Introduction: Use of homeopathy to treat depression is widespread, but there is a lack of clinical trials about its efficacy in depression in peri- and post-menopausal women. The aim of this study was to assess “efficacy” and safety of individualised homeopathic treatment versus placebo, and fluoxetine versus placebo, in peri- and post-menopausal women with moderate to severe depression. Methods/Design: Randomised, placebo-controlled, double-blind, double-dummy, three-arm trial with a six-week follow-up; conducted in outpatient service of homeopathy in a public research hospital in Mexico City. 133 menopausal women diagnosed with major depression according to DSM-IV (moderate to severe intensity) were included. The outcomes were: change in mean total score among groups on the 17-item Hamilton Rating Scale for Depression; Beck Depression Inventory; Greene Climacteric Scale; response and remission rates; and safety. Efficacy data were analysed in the intention-to-treat sample (ANOVA with Bonferroni post-hoc test). Results: After six weeks’ treatment, the homeopathy group was more effective than placebo by 5 points on the Hamilton Scale. Response rate was 54.5% and remission rate was 15.9%; there was a significant difference among groups in response rate, but not in remission rate. Fluoxetine-placebo difference was 3.2 points. No differences were observed among groups in the Beck Depression Inventory. The homeopathy group was superior to placebo in the Greene Climacteric Scale (8.6 points); fluoxetine was not different from placebo in the Greene Climacteric Scale. Authors’ conclusion: Homeopathy and fluoxetine are effective and safe antidepressants for menopausal women. Homeopathy, but not fluoxetine, improves menopausal symptoms scored by the Greene Climacteric Scale.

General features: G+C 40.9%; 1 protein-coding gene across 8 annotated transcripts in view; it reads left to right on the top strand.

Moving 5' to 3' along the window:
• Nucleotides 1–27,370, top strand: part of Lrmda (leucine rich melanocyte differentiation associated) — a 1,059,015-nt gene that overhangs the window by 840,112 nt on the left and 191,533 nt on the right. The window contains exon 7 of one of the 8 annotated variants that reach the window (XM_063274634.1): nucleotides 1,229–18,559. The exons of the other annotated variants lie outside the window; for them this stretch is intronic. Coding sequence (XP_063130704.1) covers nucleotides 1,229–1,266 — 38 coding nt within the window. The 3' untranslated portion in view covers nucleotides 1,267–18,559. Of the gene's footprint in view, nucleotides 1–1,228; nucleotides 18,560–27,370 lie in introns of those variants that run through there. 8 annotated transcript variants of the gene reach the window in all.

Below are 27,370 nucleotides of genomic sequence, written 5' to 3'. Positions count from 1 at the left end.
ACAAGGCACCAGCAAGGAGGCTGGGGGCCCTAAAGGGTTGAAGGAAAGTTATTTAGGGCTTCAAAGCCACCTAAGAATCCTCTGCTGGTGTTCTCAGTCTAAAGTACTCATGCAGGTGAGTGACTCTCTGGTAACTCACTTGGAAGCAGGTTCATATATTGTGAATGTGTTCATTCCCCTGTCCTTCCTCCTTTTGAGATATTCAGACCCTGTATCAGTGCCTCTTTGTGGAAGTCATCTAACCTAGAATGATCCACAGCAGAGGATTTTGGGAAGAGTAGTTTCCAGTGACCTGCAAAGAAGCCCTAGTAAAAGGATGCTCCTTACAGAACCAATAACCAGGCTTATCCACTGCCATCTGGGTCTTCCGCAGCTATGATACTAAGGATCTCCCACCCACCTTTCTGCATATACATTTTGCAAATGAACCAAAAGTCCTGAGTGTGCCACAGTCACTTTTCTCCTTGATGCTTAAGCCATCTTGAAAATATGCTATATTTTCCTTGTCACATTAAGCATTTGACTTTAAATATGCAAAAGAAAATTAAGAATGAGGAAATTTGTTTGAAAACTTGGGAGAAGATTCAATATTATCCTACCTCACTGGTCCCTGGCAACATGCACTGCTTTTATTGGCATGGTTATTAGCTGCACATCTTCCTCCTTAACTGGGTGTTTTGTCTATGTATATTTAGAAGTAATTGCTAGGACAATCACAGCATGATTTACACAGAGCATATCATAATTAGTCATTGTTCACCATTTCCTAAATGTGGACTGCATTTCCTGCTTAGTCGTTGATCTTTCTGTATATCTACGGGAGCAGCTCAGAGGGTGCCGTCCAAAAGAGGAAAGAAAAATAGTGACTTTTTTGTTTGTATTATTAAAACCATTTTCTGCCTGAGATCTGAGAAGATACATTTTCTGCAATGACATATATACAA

Macías-Cortés EC, Llanes-González L, Aguilar-Faisal L, Asbun-Bojalil J. Individualized homeopathic treatment and fluoxetine for moderate to severe depression in peri- and postmenopausal women (HOMDEP-MENOP study): A randomized, double-dummy, double-blind, placebo-controlled trial. PLoS ONE 2015; 10: e0118440.